Person writing in a journal

Men’s Health Week 2022: Embracing a Rough Year

Men’s Health Week: The Pandemic and Mental Health

13 – 19 June is Men’s Health Week 2022. This blog is centred on the relationship between the pandemic and mental health.

This is a topic we can all relate to, but men are less likely to be open about their mental health struggles. This is an unhealthy predisposition at the best of times, but especially so with the weight of the past year.

The Science

It’s a psychological fact that talking about our problems helps us to cope with them. Sharing these troubles and anxieties with others won’t necessarily solve their root cause, but it can lighten the load and make the day-to-day noticeably easier.

Research suggests that humans are a social species. We’re inherently cooperative and rely on interaction with each other for company and validation. This is partly why lockdown has been incredibly tough – we literally did not evolve to spend so much time alone.

As a result, our mental health suffers when we’re isolated. Along with depression, social isolation can also result in sleep deprivation, impaired executive function, cognitive decline, poor cardiovascular function, and impaired immunity.

If you’ve ever felt any of these symptoms during a period of loneliness, don’t worry – the science is on your side. Willpower alone can’t necessarily right these neurological wrongs.

two people talking on a sofa

Finding Connection

An easy remedy for the perils of self-isolation is human connection. Obviously, this is difficult in a pandemic, but there are still various ways to connect with those you care about.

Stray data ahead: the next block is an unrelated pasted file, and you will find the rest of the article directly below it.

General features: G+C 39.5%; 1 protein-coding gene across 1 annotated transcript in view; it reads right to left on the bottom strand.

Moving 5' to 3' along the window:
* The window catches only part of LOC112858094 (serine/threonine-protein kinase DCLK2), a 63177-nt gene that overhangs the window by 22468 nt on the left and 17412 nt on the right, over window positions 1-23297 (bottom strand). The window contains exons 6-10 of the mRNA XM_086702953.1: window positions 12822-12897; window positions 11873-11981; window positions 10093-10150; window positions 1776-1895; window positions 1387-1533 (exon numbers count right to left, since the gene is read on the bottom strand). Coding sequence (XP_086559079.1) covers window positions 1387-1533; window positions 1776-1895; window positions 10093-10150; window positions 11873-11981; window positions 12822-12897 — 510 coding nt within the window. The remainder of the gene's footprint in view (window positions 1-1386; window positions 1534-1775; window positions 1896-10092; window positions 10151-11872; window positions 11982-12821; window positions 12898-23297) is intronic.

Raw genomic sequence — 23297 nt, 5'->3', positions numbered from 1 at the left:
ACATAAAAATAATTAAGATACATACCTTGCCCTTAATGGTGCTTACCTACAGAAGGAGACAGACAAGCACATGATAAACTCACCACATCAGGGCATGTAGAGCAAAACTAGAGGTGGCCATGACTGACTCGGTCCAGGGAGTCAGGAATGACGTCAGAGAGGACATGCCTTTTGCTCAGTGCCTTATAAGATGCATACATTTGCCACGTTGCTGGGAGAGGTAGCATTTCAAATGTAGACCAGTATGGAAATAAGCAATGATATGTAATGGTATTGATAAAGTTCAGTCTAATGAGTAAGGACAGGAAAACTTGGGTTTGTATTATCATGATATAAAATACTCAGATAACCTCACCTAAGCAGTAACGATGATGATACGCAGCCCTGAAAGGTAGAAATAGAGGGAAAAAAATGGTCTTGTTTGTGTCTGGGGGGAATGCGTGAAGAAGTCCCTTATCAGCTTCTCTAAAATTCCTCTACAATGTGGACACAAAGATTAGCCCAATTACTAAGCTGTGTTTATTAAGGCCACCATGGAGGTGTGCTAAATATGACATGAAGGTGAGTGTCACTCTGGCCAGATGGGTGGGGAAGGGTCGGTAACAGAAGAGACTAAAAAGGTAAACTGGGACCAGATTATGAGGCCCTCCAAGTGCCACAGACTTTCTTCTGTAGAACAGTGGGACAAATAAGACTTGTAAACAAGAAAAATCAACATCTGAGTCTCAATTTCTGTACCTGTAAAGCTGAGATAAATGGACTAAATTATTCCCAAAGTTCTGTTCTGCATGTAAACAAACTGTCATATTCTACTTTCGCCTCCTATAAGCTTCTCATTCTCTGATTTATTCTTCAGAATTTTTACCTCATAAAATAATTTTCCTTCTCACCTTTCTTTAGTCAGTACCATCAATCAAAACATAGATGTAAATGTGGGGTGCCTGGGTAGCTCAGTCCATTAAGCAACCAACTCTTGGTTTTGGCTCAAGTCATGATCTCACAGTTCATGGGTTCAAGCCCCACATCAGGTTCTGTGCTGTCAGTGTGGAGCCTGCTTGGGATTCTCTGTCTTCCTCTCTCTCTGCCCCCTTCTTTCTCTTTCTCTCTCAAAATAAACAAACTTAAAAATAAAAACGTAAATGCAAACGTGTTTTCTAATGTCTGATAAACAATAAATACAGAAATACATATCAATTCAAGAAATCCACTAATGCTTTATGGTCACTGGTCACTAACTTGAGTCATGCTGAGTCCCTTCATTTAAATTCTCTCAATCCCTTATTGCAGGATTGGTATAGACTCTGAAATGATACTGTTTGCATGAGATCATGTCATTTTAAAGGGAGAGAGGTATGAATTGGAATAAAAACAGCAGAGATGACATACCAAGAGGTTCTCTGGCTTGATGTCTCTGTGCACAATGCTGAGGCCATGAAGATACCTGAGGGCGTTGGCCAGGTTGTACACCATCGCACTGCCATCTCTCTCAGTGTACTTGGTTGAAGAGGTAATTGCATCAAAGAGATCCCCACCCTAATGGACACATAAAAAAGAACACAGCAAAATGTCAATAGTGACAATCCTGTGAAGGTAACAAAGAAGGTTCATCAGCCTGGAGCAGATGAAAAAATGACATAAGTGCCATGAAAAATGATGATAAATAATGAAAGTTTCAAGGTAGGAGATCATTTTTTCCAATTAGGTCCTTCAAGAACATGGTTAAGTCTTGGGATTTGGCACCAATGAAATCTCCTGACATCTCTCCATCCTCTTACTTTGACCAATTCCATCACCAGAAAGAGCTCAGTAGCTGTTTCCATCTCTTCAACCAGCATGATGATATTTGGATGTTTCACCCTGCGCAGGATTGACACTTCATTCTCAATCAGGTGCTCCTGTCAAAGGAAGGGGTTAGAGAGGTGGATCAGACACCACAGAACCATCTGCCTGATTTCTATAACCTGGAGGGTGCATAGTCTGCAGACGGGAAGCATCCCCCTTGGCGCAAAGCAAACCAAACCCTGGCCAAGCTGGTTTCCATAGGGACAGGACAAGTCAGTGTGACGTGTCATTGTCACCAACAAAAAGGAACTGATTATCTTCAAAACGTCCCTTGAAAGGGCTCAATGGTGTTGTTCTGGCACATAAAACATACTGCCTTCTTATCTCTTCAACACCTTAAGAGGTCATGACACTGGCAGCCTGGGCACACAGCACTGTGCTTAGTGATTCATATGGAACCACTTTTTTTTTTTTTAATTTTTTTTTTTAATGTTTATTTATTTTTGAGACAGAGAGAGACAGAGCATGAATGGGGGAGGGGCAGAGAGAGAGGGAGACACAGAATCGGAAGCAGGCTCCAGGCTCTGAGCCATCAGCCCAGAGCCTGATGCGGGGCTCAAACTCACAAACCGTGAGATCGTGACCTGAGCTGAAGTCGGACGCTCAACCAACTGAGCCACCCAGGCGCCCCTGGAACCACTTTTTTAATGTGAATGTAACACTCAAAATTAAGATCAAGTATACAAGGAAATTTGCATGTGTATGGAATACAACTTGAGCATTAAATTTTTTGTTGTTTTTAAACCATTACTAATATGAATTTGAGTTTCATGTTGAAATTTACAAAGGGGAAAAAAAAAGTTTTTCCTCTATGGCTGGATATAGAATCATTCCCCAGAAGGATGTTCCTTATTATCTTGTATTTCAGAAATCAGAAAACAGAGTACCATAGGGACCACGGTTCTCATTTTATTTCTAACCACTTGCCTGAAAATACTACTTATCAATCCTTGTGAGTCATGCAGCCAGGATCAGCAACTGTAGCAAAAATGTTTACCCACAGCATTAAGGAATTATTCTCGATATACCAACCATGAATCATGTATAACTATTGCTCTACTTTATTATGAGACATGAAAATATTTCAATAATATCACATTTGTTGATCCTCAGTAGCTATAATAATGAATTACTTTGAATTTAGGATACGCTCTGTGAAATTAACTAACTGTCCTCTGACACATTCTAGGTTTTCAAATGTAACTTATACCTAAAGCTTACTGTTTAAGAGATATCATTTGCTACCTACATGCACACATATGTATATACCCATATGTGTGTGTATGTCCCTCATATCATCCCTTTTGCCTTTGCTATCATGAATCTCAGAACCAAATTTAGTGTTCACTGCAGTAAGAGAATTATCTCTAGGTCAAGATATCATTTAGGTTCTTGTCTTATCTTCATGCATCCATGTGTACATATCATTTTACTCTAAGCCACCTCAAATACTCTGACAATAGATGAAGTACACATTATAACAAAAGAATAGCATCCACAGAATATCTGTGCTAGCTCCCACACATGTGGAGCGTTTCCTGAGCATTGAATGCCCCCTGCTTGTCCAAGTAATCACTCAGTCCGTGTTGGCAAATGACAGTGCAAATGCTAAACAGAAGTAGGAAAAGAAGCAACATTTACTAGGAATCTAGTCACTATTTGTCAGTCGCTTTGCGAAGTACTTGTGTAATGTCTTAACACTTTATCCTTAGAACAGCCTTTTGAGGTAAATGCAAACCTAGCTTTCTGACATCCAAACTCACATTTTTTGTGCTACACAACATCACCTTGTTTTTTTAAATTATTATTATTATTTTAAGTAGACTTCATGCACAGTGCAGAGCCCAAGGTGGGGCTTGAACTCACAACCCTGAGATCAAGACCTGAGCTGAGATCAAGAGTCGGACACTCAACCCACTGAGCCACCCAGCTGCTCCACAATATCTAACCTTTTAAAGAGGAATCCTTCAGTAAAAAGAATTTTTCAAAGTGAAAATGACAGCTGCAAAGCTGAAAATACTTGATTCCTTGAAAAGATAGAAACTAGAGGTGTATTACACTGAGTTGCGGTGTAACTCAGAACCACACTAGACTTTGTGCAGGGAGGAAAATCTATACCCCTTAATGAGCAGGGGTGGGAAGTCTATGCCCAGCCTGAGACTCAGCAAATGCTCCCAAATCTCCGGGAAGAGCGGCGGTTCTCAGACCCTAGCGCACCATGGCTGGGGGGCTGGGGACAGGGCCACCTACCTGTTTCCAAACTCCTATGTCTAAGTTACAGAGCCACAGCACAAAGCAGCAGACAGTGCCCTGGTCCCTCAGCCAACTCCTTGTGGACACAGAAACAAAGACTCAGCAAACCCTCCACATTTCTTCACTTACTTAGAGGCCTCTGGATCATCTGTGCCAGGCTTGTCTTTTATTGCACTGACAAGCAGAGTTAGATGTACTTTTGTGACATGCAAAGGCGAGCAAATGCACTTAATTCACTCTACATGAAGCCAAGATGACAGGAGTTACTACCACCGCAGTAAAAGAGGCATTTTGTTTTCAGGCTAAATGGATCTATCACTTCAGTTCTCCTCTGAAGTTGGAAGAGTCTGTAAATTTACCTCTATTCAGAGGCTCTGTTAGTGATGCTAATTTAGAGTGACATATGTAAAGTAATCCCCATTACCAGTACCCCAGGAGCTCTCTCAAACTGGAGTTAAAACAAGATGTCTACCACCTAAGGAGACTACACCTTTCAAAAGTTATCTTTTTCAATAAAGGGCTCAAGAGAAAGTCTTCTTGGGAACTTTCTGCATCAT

Video chats are the most similar replacement for face-to-face in-person interactions. They can be awkward – internet issues, technology-averse family members and the horrors of staring at a tiny version of yourself plague us all – but there’s no better option for simulating the crucial social interaction we desperately need.

Alternatively, keeping in regular contact with friends and family via regular phone calls, texts or emails is perfectly fine for some. As long as you’re finding some way to acquire that external validation, you’re more likely to stay afloat.

It’s important to remember that we’re all different, and what works for some may not work for others. If video chats don’t work for you, feel free to try out other options. If texting is all you have the energy for, don’t feel bad about sticking to that.

Click here for a broader read into why connection matters during a pandemic.

thumbs texting on a phone

The Physical Effect

Mental and physical health are intertwined. How we think affects how we act. For example, anxiety can increase the heart rate, cause heart palpitations and weaken the immune system; schizophrenia has been linked to heart & respiratory diseases; and depression can lead to diabetes, asthma, cancer, cardiovascular disease & arthritis.

Additionally, the tendency of men to keep certain issues bottled up extends to physical health. Certain issues that primarily affect men – e.g. male pattern baldness & erectile dysfunction – can be considered too embarrassing to talk about. But it’s important to remember that healthcare workers are trained to take every patient seriously. No health problem is too awkward or uncomfortable to be treated.

If you need some direction on your mental health struggles, or require our other services based around men’s health, please don’t hesitate to come and see us. We’re here to help.

Pushing past that initial hurdle and starting a conversation is the hardest part. The good news is, this gets easier over time.

pharmacist talking with patient

For more on Men’s Health Week, check out our blog Men’s Health Week: Don’t be afraid to seek help over at Walk-in Clinic Near Me.

If you want to book an appointment with an Imaan pharmacy, or want more details on the conditions discussed in this post, please visit our locations page to find your local community pharmacy.

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